inducted long ago. I saw him play as a high school senior when his Jackson Murrah team lost to Laurel in the Big Eight Conference championship game. Murrah lost, but bet on this: Nearly half a decade later, those Laurel boys who had to tackle Iron Mike Dennis that night can still feel the resulting aches and pains on a cold, rainy day. Dennis, as nice a guy off the field as he was fierce on it, ran so very hard.

His high school coach, Hall of Famer Jack Carlisle, has told me a version of this on many occasions: “Mike Dennis is the best high school running back I ever coached. He was special.”

I later saw Dennis play for Ole Miss, where he was the Rebels’ last two-time All-SEC running back before Deuce McAllister came along. He was the eighth-ranked Rebels’ leading rusher in the 1964 Sugar Bowl as a sophomore in a 12-7 loss to Alabama.

Mike would have been a great pro player, as well, except for a career-ruining knee injury suffered as a rookie. As it was, he was the Los Angeles Rams’ rookie of the year.


Fast Freddie McAfee is simply one of the nicest, most upbeat people I ever covered in any sport. He was — is — a joy to be around.

Fast Freddie, not Reggie Bush.
Fast Freddie, not Reggie Bush.

He nearly always has a smile on his face.

Although I well remember Fred leading Mississippi College to a Division II national title and also covering him when he played for the Steelers in the Super Bowl, my favorite memory came at the end of his career with the Saints. New Orleans, training at Millsaps, had just drafted and signed Reggie Bush who was one of the most anticipated rookies in the NFL in years. Bush, you will remember, had won the Heisman Trophy at Southern Cal, where he wore No. 25, which just happened to be Fast Freddie’s number with the Saints.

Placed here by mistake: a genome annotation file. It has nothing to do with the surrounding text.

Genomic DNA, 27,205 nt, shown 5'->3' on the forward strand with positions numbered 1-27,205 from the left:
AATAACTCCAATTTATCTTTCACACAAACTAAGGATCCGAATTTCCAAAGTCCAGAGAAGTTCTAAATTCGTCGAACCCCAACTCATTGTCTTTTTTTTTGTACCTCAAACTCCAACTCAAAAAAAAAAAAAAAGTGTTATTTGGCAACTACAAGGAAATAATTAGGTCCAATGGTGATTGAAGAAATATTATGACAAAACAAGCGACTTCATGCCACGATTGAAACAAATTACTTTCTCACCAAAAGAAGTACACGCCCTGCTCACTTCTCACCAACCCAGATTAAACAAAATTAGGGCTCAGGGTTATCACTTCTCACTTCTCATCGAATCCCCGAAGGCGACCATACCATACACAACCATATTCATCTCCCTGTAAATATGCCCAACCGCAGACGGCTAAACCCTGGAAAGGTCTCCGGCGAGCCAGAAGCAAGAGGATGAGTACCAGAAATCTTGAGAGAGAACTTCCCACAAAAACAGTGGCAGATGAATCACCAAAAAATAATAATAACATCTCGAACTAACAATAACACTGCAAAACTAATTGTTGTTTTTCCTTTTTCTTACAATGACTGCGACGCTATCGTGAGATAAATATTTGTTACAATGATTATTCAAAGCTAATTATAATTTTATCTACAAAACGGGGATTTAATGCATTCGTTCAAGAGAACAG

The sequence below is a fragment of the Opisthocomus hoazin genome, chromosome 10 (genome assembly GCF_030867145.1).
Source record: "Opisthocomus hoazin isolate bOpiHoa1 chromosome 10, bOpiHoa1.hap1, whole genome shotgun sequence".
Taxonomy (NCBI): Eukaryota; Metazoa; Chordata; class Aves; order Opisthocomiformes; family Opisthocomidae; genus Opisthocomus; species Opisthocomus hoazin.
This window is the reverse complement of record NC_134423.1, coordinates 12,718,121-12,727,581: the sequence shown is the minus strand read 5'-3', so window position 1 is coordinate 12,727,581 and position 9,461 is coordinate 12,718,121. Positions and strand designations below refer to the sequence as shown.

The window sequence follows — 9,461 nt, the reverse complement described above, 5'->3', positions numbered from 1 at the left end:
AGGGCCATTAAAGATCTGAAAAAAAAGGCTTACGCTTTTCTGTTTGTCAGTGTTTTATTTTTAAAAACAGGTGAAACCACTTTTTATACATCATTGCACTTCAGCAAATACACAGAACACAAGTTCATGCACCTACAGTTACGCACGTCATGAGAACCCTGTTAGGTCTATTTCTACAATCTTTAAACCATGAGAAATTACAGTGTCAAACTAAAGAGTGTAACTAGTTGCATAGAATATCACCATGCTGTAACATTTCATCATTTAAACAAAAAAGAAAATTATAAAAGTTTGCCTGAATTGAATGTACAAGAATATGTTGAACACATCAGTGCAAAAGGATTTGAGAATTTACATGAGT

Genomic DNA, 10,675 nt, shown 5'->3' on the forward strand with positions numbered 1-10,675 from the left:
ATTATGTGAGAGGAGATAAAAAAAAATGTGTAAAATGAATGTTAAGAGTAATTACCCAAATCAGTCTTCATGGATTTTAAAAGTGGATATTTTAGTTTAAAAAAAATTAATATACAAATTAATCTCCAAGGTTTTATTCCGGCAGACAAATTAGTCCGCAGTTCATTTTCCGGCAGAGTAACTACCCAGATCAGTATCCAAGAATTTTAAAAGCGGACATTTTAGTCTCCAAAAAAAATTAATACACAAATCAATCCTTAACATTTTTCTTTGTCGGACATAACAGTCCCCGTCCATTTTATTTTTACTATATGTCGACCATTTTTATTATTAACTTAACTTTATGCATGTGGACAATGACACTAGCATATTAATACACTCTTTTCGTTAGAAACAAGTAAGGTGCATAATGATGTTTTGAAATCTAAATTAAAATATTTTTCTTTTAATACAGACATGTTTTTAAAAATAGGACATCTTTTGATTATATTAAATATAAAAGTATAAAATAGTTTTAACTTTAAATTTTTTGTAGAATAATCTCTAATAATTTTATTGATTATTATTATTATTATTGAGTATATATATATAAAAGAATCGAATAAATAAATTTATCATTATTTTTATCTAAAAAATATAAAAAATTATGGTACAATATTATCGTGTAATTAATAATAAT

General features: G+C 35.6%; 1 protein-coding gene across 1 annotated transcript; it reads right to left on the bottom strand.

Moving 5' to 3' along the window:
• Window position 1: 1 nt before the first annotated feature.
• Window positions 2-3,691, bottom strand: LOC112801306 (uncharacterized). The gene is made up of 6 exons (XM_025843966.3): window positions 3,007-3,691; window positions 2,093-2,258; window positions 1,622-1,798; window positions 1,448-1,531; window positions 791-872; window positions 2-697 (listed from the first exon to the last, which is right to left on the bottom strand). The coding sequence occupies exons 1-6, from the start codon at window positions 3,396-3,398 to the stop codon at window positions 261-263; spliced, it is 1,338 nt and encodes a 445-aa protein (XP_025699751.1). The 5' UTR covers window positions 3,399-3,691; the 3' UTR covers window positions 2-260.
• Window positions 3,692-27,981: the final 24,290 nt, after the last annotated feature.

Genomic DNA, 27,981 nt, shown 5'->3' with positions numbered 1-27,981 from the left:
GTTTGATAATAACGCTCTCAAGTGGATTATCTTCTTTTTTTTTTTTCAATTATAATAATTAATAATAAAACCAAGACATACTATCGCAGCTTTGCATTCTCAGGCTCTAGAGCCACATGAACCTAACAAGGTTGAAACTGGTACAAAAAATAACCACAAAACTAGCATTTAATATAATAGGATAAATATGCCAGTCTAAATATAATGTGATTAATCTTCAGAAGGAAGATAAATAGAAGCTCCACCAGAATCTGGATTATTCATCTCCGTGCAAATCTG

Freddie did what nice guys do. A 16-year veteran struggling to make the team (he would), he gave his jersey to the rookie and he took No. 30.

I caught Fred coming off the practice field one miserably hot, humid day at Millsaps. It was Bush’s first day of practice for the Saints. I asked Fred his first impression of Bush.

Typically, he flashed that Fast Freddie face-wide smile.

“I’d say, all in all, Reggie Bush does a pretty good Fast Freddie imitation.”

And that, folks, is Fred McAfee…


When Southern Miss signed Clarence Weatherspoon, the late Hall of Fame coach, M.K. Turk was joyous. Really. Turk was like a kid an Christmas Eve. He couldn’t wait for what he knew was about to happen.

Said Turk, “We just signed the future of Southern Miss basketball. We

Class of 2015: Some Hall of Fame memories


just signed the franchise.”

Honestly, I didn’t know who — or what — M.K was talking about. Weatherspoon had played his high school ball at Class 1A Motley. It wasn’t as if USM had signed Al Jefferson or Othella Harrington or Chris Jackson. But Turk knew better.

Soon, we all did. This is not to say that Weatherspoon — Spoooooooon! — was not gifted, because he surely was. He was country strong and he could leap out of the coliseum. But what separated Weatherspoon from other gifted players was how hard he worked and how fiercely he played. He was a basketball version of Walter Payton. He played every second, of every minute, of every game as if his life depended on it. He was voted three times the MVP of a Metro Conference that included Louisville, Memphis, Cincinnati, DePaul, Marquette, Virginia Tech and Florida State.

In his last game playing for USM, the Eagles lost to North Carolina State in the first round of the NCAA Tournament even though Weatherspoon had played especially well and as doggedly as always. He was the story for Mississippi sports reporters. It was the last game of a remarkable college career, so, post-game, we waited to interview Spoon. And we waited and we waited and we waited. Two hours.